News / Asia

Malaysian PM Dissolves Parliament, Plans Elections

Malaysia's Prime Minister Najib Razak is seen on TV during a news bulletin as he announces the dissolution of parliament, at an electronics shop in Kuala Lumpur, April 3, 2013.
Malaysia's Prime Minister Najib Razak is seen on TV during a news bulletin as he announces the dissolution of parliament, at an electronics shop in Kuala Lumpur, April 3, 2013.
Daniel Schearf
Malaysia has dissolved its parliament in preparation for an election that analysts say will be an historically close race.  Despite calls for a fair, transparent and peaceful election, there are concerns it will be marred by political violence and irregularities. 

Malaysian Prime Minister Najib Tun Razak announced the long-awaited dissolution of parliament Wednesday, live on national television.

Prime Minister Razak promised a fair and transparent election and urged all Malaysians to pray for a peaceful race.

"I would like to say and give my guarantee to all Malaysians and all the opposition party that if there is a shift in power, whether in the states or in the country, it will happen peacefull," he said.

The prime minister's United Malays National Organization has dominated politics since independence from Britain, more than 50 years ago.

But, its firm grip on power has weakened, through the years, amid a rising opposition and accusations of cronyism and corruption.

The 2008 elections saw its ruling coalition, Barisan Nasional, lose a long-held two-thirds majority in parliament.

Clive Kessler is a professor at the University of New South Wales in Sydney and long-time Malaysia watcher.  He says elections this year could make history.

"These are likely to be more fateful elections than ever before in Malaysia because they're likely to be closer and far more closely contested.  And, it's quite likely that, whatever the result, many people will not be happy with the outcome," he said.

Former Deputy Prime Minister Anwar Ibrahim leads a loose coalition of opposition parties challenging the government.

But, activists say the election is already not free and fair. They say government parties weeks ago began campaign activities such as hanging flags and posters.

They also complain voter registration lists remain littered with dubious voters, including dead people and multiple-registrations.

Maria Chin Abdullah is a spokeswoman for Bersih 2.0, a coalition of activist groups re-formed in 2010 to push for electoral reform.  

She says Bersih will send observers to polling stations, but they are worried about political violence.

"We see that political violence is really on the rise and that is very worrying because, so far in most of our elections, we have not seen this kind of violence where gangsters are actually pulled in to actually intimidate, agitate, you know, threaten people," she said. "Some of the areas you can't even enter into, people get beaten.  So, this is really worrying."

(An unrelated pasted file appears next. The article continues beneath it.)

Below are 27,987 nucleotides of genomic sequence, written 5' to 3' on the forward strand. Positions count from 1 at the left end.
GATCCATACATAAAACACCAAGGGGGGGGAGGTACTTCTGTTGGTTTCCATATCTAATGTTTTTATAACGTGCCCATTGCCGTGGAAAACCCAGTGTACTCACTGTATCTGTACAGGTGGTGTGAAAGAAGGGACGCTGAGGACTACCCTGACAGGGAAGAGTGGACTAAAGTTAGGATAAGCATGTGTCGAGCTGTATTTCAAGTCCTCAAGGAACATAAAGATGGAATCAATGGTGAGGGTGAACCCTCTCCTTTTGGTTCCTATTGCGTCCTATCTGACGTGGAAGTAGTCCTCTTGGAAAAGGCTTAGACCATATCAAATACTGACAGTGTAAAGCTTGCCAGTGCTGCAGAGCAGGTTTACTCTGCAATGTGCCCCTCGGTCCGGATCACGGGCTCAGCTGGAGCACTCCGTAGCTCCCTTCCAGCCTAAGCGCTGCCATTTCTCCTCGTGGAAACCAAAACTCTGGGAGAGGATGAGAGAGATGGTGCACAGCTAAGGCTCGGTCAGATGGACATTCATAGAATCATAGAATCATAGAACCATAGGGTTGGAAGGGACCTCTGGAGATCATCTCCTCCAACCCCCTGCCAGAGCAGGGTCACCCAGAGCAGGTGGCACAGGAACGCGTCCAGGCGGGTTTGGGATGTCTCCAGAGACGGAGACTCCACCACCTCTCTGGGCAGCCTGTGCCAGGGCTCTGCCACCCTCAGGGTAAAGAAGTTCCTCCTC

During the announcement Wednesday.  Prime Minister Razak told the public not to worry about unrest during the election, saying security forces will do their duty.  Although the ruling coalition is multi-ethnic, as Malaysian society has become more diverse, the ruling party has been pushing for unity among Muslim Malays.

Political analysts say the strategy is costing it supporters among non-Malays, especially Chinese who make up a quarter of the population.

Kessler says the ruling party has lost touch and is encouraging conservative elements that may not accept a change in government.  He says authorities' handling of the aftermath of the election will be just as important as the election itself.

"There are at the ground level, behind the current government, a lot of ground-level street enforcers of Malay ethno-supremacist beliefs and commitments," he added. "And, even if the results go, perhaps, disappointingly for the prime minister and the government, but the prime minister says he's prepared to accept them, those street activists, those street enforcers will not accept it lightly.”

The exact date of Malaysia's election has not yet been announced but, by law, the election must take place within two months after parliament is dissolved.

You May Like

WHO: Anti-Ebola Efforts Should Focus on West Africa

Official says WHO is 'reasonably confident' countries bordering those hardest hit by the Ebola outbreak are not seeing the virus crossing their borders More

South Sudan Crisis Threatens Development

Economic costs and lost development opportunities in South Sudan have erased what little progress the country has made since independence in 2011 More

Ukrainian PM Warns: Russia May Try to Disrupt Sunday Poll

Arseniy Yatsenyuk orders full security mobilization for parliamentary election to prevent ‘terrorist acts’ from being carried out More

This forum has been closed.
Comments
     
There are no comments in this forum. Be first and add one

Featured Videos

Your JavaScript is turned off or you have an old version of Adobe's Flash Player. Get the latest Flash player.
After Decades of Pressure, Luxembourg Drops Bank Secrecy Rulesi
X
October 21, 2014 12:20 AM
European Union finance ministers have reached a breakthrough agreement that will make it more difficult for tax cheats to hide their money. The new legislation, which had been blocked for years by countries with a reputation as tax havens, was approved last week after Luxembourg and Austria agreed to lift their vetoes. But as Mil Arcega reports, it doesn’t mean tax cheats have run out of places to keep their money hidden.